Clip Connections mean you can now establish relationships between primary and secondary content. First, the primary audio and video are locked together, including sound from an external audio recorder, so there is no way to accidentally knock them out of sync. Users can also lock audio effects, for example, to a shot, which will travel together if you move the primary clip.

It will also auto-sync matching audio waveforms, in the same way as the PluralEyes plug-in does now, for adding audio from an external recorder. There is much more accurate audio alignment, audio scrubbing is pitch corrected so you get a better idea what people are saying, and audio level adjustments are much simpler. It makes it very easy to locate the word you want an edit to happen on.

For adjusting audio levels, there will be no need to create keyframe dots. There are fade handles that allow you to right click to choose how you fade up or down, and in the middle of an audio level line you use the range select tool (as used when adding keywords) to adjust the line without any keyframing, and the waveform shows if you are getting near to clipping, "so you can visually balance the levels out a lot of the time without even having to listen to it," said Ubillos.

The Magnetic Timeline is a more dynamic way of dealing with media in the timeline. You can slide a clip down the timeline and things move out of the way. "So sync issues and trim collisions are a thing of the past," said Steinauer.

"Your timelines are no longer fragile," said Ubilos, you no longer have to worry about what else you might affect when you move something. There are no hard tracks in the new interface. Tracks come and go as necessary. If you do push an audio track out of sync, you have sample accurate resolution for aligning audio.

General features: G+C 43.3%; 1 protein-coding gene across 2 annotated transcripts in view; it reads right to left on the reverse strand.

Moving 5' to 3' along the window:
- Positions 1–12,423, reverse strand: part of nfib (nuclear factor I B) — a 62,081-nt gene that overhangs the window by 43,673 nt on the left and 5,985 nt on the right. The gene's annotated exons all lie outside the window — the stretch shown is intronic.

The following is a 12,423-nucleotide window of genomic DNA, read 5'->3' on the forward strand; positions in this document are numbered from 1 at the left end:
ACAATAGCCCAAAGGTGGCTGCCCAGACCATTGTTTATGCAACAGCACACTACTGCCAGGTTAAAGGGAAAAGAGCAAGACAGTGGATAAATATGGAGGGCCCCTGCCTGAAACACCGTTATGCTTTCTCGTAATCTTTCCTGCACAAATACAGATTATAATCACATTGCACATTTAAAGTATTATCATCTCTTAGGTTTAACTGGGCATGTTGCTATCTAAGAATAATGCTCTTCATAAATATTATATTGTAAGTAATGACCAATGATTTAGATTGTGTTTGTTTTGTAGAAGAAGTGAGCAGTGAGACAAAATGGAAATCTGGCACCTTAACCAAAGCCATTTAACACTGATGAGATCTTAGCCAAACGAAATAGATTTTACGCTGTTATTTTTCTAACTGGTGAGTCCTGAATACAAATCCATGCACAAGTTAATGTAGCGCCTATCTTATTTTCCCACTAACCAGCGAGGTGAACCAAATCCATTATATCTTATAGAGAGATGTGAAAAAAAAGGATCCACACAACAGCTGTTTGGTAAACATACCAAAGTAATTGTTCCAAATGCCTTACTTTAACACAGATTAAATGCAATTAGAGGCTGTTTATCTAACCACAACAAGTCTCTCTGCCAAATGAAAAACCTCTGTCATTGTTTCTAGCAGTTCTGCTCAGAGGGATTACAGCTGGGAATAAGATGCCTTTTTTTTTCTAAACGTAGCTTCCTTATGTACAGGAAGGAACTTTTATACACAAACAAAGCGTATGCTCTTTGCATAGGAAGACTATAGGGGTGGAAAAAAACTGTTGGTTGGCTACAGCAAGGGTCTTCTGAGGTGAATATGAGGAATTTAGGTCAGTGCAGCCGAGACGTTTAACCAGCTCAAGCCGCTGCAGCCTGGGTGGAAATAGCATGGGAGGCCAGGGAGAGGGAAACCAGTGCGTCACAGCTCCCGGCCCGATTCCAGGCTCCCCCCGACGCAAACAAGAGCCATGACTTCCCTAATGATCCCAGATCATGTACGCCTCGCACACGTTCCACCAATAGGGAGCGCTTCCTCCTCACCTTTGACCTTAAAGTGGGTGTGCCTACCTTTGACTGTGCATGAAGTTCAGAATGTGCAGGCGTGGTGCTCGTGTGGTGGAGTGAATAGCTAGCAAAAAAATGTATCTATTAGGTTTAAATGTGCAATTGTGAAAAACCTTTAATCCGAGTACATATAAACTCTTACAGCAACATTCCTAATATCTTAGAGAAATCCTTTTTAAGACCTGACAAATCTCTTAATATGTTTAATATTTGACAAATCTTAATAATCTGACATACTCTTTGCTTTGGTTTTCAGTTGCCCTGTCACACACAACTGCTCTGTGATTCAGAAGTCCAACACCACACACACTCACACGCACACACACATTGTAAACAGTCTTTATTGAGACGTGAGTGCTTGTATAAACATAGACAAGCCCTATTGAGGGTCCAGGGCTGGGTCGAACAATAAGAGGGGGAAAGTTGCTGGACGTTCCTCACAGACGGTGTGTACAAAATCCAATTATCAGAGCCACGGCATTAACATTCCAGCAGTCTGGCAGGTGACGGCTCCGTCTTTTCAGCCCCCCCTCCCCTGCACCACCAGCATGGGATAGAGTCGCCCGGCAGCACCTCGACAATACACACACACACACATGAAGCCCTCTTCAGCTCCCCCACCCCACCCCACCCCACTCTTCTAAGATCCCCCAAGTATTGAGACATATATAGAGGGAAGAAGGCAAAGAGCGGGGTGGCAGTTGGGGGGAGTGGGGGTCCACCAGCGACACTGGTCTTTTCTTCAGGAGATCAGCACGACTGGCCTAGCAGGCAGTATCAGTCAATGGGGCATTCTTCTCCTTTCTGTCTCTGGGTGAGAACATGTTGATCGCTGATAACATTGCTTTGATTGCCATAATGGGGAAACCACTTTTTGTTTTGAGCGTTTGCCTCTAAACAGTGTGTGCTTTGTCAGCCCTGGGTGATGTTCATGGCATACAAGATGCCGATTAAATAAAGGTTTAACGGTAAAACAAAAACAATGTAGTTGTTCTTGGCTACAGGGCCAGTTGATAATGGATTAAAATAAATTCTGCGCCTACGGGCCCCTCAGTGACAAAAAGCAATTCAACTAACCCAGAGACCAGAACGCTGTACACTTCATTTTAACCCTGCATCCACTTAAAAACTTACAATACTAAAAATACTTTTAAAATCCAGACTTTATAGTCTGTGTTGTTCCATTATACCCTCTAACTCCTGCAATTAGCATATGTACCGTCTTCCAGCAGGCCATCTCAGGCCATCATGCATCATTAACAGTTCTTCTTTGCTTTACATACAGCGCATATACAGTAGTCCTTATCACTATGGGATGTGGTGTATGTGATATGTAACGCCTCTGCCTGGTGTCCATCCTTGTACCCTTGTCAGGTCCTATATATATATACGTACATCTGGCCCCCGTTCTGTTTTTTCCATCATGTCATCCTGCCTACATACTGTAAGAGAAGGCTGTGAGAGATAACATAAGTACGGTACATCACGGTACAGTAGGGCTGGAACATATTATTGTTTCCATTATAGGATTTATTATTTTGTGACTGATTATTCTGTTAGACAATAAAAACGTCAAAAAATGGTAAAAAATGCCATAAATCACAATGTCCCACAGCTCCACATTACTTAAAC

Compound Clips

The more complex the project the more unwieldy it becomes and harder to understand, so the new Compound Clips function allows you to select everything you need and collapse that down to a single clip with one keystroke. It allows you to do all the things you would do with a single clip, but it is non-destructive flattening so you can also expand it again to deal with any individual aspect when you need to. "Which allows you to build whole building blocks of a story in your timeline," and rearrange them without inadvertently doing damage, said Steinauer.

Most of what people do is a range of standard cuts, but it can be hard to understand what media you have available to you (for example if you want to extend a shot), and where is the best place to make the cut. The Inline Precision Editor allows you to double click on the seam between two clips and it opens to show exactly what is available, on both sides of the edit, in the timeline. "This vastly simplifies the overall editorial process in the non-linear editor."

If you want to check if shot A is better than B, or effect X is better than Y, you traditionally have to stack a lot of things in the timeline and switch between them (enabling and disabling as you go), or do a lot of replace/edit/undo. It can become a bit of a nightmare. With Auditioning you can assemble the options as you edit, click on the auditions control, which brings up the auditions hub (which uses a Cover Flow-like display that allows you try out different options, and the sequence will automatically reflow to cope with a variety of options). Once you've made your decision, you close the hub.